Effective Correlations

Economists sometimes refer to late-order effects. For example, when companies merge and acquire, a late-order effect is higher prices.

Corporate conglomerates always argue that attaining scale lowers prices. Over time, however, prices go up to capitalize on “pricing power”–which is, essentially, a coercive, non-market price. In the mean time, there is plenty of time to re-attribute the value derived from rising prices (which has an equivalent retributive value) due simply to consolidation of industry and markets.

M&A is typically characterized as being generally beneficial. A price increase is good because the value of the company increases, but the ability of the average payer to pay it decreases. This correlation causes a declining rate of profit, and as the deflationary trend continues, there is more incentive to M&A, which perversely proliferates the incentive to cause the risk being avoided, in late order.

Since the incentive is in late order, there is a lot of room for making a correlation. Epistemology tells us that correlation does not prove causation, and many analysts are sure to capitalize on that.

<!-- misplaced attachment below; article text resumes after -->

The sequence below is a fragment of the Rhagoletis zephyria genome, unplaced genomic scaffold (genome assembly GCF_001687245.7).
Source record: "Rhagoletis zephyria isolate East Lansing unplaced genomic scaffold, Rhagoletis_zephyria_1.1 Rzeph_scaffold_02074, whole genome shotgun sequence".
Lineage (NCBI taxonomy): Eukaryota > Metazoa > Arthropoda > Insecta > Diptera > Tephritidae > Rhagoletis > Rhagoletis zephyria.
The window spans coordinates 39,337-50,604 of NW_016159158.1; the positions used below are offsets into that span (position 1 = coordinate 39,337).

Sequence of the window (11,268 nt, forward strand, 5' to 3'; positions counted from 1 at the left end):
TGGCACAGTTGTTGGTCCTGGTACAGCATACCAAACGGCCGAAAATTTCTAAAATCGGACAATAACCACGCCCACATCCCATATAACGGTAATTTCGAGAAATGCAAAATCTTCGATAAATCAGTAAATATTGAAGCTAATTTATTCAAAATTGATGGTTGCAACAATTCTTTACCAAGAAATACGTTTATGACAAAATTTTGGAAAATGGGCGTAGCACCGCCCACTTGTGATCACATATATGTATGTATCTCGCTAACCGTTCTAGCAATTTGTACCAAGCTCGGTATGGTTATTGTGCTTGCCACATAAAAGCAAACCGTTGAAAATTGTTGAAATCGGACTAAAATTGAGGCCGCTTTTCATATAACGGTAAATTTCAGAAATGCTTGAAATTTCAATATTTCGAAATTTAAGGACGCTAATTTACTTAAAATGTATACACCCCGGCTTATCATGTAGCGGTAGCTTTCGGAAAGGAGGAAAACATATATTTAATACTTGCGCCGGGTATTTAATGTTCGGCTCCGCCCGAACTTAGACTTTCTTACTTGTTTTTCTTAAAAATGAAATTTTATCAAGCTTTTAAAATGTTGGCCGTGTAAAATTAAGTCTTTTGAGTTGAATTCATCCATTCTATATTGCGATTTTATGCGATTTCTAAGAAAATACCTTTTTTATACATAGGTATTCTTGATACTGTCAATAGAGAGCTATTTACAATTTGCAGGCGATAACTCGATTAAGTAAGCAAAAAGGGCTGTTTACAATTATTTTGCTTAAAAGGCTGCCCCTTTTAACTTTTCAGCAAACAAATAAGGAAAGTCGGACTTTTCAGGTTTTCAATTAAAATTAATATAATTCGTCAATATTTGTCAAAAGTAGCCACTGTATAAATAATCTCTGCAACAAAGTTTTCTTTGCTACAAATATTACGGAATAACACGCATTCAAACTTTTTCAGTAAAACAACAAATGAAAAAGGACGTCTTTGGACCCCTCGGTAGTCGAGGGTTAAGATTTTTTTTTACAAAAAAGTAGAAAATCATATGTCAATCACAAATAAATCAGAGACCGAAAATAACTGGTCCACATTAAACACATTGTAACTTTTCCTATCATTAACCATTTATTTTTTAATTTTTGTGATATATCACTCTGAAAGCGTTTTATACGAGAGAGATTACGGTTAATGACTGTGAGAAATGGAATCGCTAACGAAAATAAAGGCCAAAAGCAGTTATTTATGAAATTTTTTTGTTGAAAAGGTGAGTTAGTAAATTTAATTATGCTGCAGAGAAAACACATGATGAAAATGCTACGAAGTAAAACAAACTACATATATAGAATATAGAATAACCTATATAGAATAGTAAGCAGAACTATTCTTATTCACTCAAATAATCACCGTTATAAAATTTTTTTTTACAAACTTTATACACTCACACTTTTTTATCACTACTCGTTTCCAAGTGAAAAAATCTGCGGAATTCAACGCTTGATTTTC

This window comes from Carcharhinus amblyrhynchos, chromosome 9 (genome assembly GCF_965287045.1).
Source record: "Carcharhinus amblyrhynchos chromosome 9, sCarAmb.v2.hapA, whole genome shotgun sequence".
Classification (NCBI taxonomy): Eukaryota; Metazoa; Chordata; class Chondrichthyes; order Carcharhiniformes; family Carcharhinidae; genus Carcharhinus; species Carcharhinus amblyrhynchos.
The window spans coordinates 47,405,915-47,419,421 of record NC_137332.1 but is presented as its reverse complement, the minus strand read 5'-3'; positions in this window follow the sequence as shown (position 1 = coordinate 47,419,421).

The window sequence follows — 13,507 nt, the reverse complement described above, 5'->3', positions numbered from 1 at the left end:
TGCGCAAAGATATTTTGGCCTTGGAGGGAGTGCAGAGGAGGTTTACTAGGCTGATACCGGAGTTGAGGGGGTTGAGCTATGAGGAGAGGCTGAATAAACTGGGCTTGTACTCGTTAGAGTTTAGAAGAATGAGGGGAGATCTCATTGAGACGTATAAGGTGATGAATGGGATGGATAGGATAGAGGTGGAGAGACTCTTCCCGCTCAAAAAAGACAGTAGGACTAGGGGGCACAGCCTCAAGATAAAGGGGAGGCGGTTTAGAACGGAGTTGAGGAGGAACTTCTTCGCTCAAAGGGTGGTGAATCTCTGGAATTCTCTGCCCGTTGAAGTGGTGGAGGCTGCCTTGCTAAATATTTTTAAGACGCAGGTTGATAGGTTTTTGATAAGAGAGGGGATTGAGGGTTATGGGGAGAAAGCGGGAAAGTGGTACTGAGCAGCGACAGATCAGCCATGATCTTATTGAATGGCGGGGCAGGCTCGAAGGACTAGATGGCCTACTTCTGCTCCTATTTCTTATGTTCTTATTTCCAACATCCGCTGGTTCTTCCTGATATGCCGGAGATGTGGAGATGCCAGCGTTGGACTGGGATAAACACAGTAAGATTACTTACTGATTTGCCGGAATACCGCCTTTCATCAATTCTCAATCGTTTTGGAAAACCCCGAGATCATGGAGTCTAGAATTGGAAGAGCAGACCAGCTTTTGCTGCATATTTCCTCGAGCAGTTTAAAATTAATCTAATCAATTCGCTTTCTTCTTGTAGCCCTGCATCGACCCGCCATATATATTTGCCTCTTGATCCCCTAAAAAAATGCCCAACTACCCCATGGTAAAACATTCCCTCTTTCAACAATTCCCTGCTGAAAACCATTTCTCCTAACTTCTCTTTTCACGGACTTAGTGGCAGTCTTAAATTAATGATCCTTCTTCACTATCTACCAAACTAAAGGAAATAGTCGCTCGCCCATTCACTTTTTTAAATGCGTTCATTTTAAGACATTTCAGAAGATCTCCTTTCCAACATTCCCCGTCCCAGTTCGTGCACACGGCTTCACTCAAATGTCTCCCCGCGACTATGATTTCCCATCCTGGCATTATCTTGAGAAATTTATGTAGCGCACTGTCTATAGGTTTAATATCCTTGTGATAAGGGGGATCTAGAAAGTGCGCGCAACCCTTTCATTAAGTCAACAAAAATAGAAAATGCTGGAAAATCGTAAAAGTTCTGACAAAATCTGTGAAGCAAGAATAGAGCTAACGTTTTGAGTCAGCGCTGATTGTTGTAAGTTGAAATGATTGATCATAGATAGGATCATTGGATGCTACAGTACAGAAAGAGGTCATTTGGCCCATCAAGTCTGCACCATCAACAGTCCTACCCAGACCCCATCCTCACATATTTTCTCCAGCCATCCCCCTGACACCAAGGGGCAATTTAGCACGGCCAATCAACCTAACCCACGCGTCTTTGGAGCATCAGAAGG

A recent late-order effect is rising residential rents. It is really good for REITs that pay a big dividend, but really bad for renters. Analysts admit that the rising rent has a deflationary effect. They also attribute the price increase to the Great Recession.

With the repeal of Glass-Steagall, nine years later, we had the financial crisis, and we still have the Great Recession. A lot of homes were built to satisfy the American dream, and foreclosed. Now, in late order, we have a lot of homes for sale against rising rents, which reduces the capacity to buy a home, supporting the risk detriment that the best-and-the-brightest (dysfunctionally organized in solidarity without Glass-Steagall) are still expected to avoid.

Without asking whether TBTF capitalists intended the late-order risk-value, do we still expect TBTF banks, and continued consolidation of industry and markets, to resist deflation (the coercive value of economic desperation)? How rational is that!


There is!

A Sanders rally!

Near you!

The strong deflationary trend (I have been telling you about), being resisted with accommodative monetary policy, well, lately, analysts seem to think it is in order.

The effect will be to keep interest rates low, accommodating equity prices (like I have been telling you) against a long, deflationary trend.

It’s capitalist heaven!

It’s high prices against growing economic desperation, which has an Equivalent Coercive Value.


About griffithlighton

musician-composer, artist, writer, philosopher and political economist (M.A.)
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